Wednesday, September 21, 2011

Doris Kerns Goodwin: A Knockout Performance at Roanoke College

DKG: I think I'm in love.
Doris Kerns Goodwin's talk tonight at Roanoke College is--in a nutshell--one of the best I've ever heard. It had everything I want from a talk by a nationally-known figure: a lot of information, plenty of opinion, fall-on-the-floor humor from a woman who can deliver a punch line, and a warmth that filled the room.

She has been a hero of mine for years and I got to tell her that briefly before her talk (and I also got a shot of us together, but I can't find my card reader, so you'll have to wait for that one).

She gave the Constitution Day 2011 Lecture as part of the Henry Fowler Lecture Series and as many of these as I've seen over the years, none came close to this one for sheer enjoyment. The woman's remarkable. She is a Pulitzer Prize-winning historian who has written about Presidents Lincoln, Johnson (in whose White House she was an intern before Monica Lewinsky tarnished that image), FDR and TR (coming soon).

She has been interviewed on historic and political matters on TV shows for years and to many of us, she is a household name. Her husband, Richard Goodwin, was the New York Times reporter who broke the game show scandals in the 1950s and was a fine journalist in his own right.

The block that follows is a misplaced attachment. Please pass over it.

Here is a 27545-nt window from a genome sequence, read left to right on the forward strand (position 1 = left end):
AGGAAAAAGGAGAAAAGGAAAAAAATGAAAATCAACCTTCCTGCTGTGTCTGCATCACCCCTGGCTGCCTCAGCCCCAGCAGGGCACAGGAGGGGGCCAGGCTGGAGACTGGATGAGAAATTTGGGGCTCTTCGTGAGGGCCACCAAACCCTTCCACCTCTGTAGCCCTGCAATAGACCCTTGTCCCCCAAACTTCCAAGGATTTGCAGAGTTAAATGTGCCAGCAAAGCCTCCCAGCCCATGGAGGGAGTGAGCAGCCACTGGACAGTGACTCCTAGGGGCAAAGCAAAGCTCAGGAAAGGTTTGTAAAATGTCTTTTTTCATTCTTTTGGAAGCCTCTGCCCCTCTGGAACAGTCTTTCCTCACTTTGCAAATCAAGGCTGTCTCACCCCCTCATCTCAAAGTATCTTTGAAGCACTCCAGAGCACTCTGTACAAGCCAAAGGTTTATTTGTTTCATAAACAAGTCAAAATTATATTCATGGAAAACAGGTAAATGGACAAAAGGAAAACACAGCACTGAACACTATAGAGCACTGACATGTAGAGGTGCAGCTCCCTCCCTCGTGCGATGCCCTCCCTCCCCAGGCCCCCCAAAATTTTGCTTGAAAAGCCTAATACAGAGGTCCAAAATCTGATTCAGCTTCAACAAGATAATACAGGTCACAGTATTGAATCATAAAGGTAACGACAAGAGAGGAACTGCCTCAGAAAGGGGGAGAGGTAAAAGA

But on this night, the crowd was hers as she talked about the presidents, the current political situation and baseball--her first love.

It was when she talked about the current problems in Washington that she was at her best. Here's some of what she said:

  • "The best people aren't willing to go into public life ... it doesn't seem as much fun any more."
  • "The caliber of people [in public office has diminished] ... [We depend on] those who enjoy power and strutting around. We need our best in order for people to believe again."
  • "The fact that people don't believe we can solve those problems is more serious" than most of our other problems.
  • "The media has diminished the presidency ... the respect is gone ... I have a sense that the media has the power to decide what we hear [from presidents]."
  • The government "is as broken now as I've seen it" in her lifetime.
DK was at her best when she was at her funniest, telling salty jokes she'd heard from Lyndon Johnson and that she'd found in her research and recounting her two most significant baseball sins (read her wonderful book Wait Until Next Year for those).

If I adored this tiny redhead with the big, toothy smile before tonight, I think I'm in love with her now. Me and an entire room full of other people.

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